A recently released add-on for Firefox gives those who install it the power to hijack access to the Facebook accounts and more of those in their close proximity. The add-on goes by the name of Firesheep, and it has created a stir concerning the security of public Wi-Fi spots and some websites.
Eric Butler, a freelance web application developer from Seattle, is the man behind the creation of Firesheep. He introduced his new add-on to the public during ToorCon 12, a security conference that took place last weekend in San Diego. As for the reason behind the release of such a controversial add-on, Butler stated that he created Firesheep to demonstrate the negative consequences that can occur when accessing an unencrypted website over a public Wi-Fi connection.
In a post on his blog, Butler also stated that Firesheep shows how sites like Facebook and Twitter must do a better job at encrypting their sites to protect their users' privacy. Rather than releasing new privacy features over and over again, Butler suggests that the sites should fully encrypt sessions using SSL or HTTPS.
Butler's blog post detailed how the privacy problems occur. When accessing a site such as Facebook, for example, the user enters their username and password to log in to the account. The site's server will look for an account that matches the username and password, and if found, it will reply back with a cookie that the browser uses for other requests during the session.
Although the login process is usually encrypted, other actions usually are not. Thus, the cookie is not protected, and a hacker can hijack the cookie and the HTTP session. This process, sometimes referred to as sidejacking, allows the hacker to perform actions on a website as if they were the owner of that specific account. If someone tries to access such a site on an open wireless network, they are extremely vulnerable to these attacks, as cookies are left out in the open over the network, and ready for the taking.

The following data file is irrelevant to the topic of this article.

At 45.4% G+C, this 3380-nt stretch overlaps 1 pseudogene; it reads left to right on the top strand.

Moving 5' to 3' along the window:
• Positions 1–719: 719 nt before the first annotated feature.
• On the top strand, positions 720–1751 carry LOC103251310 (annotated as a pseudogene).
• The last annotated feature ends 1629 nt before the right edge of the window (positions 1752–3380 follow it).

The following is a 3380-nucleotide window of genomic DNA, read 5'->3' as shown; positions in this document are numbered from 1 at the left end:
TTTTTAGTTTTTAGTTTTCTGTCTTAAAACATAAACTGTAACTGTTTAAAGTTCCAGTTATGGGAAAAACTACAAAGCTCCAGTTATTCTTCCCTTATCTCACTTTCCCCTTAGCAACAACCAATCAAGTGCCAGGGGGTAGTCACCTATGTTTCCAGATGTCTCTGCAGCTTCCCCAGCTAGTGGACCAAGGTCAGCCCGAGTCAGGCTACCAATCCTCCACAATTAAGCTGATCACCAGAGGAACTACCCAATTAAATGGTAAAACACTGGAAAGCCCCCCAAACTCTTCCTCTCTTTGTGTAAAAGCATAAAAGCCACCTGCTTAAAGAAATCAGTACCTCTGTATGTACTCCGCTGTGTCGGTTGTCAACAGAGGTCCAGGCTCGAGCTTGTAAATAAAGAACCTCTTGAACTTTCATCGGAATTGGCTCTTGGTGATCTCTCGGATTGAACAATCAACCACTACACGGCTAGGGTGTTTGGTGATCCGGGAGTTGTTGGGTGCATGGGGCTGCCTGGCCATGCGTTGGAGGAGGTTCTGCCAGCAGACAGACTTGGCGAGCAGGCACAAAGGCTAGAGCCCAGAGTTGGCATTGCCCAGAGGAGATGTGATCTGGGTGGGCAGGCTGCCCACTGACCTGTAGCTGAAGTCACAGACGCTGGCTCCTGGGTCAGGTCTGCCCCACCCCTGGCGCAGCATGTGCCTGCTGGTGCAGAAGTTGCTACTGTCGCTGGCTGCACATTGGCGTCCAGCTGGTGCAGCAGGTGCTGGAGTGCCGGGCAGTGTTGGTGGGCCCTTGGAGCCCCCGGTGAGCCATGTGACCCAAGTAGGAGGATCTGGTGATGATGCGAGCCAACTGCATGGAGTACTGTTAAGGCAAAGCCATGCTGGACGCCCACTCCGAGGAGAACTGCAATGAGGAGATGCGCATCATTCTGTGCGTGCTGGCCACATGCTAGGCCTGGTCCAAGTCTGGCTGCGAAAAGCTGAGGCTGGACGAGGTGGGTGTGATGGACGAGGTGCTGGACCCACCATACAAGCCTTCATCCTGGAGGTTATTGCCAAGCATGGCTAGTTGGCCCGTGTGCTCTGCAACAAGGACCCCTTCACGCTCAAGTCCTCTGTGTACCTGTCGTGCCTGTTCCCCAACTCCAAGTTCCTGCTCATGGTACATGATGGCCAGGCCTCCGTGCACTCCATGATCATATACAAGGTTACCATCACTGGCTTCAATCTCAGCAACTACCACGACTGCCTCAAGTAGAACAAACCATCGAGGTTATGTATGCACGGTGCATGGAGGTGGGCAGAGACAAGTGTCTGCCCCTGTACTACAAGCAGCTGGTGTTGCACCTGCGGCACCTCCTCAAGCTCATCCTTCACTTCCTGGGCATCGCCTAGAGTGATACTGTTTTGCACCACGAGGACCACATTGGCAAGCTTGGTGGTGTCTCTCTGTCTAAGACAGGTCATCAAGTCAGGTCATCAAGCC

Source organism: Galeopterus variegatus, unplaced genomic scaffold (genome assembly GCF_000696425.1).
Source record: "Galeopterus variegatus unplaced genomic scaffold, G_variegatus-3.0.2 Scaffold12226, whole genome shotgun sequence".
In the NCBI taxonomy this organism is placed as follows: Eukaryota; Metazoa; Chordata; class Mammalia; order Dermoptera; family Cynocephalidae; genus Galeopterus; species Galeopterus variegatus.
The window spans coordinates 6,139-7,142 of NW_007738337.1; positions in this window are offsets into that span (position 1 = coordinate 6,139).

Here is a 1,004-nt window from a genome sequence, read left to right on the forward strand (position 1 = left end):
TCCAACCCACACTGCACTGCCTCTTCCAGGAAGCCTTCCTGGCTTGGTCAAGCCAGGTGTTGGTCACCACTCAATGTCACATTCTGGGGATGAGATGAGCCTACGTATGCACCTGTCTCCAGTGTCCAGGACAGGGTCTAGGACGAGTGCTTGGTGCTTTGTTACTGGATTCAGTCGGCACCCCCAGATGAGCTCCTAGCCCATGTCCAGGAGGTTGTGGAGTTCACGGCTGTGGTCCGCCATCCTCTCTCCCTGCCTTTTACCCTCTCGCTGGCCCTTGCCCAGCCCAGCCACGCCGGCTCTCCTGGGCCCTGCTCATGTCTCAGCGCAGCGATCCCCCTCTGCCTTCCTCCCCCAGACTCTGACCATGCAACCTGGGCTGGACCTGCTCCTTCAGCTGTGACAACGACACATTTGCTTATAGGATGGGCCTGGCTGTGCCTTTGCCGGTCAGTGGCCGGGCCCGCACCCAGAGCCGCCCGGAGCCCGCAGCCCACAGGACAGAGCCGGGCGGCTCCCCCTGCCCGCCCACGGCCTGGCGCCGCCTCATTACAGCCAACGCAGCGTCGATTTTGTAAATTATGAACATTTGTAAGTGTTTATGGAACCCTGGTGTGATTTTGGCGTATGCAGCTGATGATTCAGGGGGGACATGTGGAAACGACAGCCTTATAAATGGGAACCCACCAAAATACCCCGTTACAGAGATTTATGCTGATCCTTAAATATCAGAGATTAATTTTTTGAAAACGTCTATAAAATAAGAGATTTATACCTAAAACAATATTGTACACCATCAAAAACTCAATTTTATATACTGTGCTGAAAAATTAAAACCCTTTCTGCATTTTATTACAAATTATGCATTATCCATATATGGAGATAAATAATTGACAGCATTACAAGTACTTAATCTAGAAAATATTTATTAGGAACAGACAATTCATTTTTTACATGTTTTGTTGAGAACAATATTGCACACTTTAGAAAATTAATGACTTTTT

Installing Firesheep creates a sidebar. After connecting to an open Wi-Fi network and clicking the Start Capturing button, the Firesheep user will see the name and photo of anyone on the wireless network that is visiting an insecure website. Double-clicking on the person in the interface will log the user into the website as that person. For the process to work, it is best to connect to a wireless network in a busy location. Also, people will only appear if they are visiting a site known to Firesheep. Besides Facebook and Twitter, Firesheep can be used to hijack other sites such as Amazon, Flickr, Google, and bit.ly.
As of now, Firesheep is available for Windows and Mac OS X, and a Linux version is on the way. In less than a week online, Firesheep has already seen over 50,000 downloads. While many downloaders are undoubtedly using the add-on to spy on others, Butler hopes that its release will push websites to become more secure.
For more, visit the Computerworld story.
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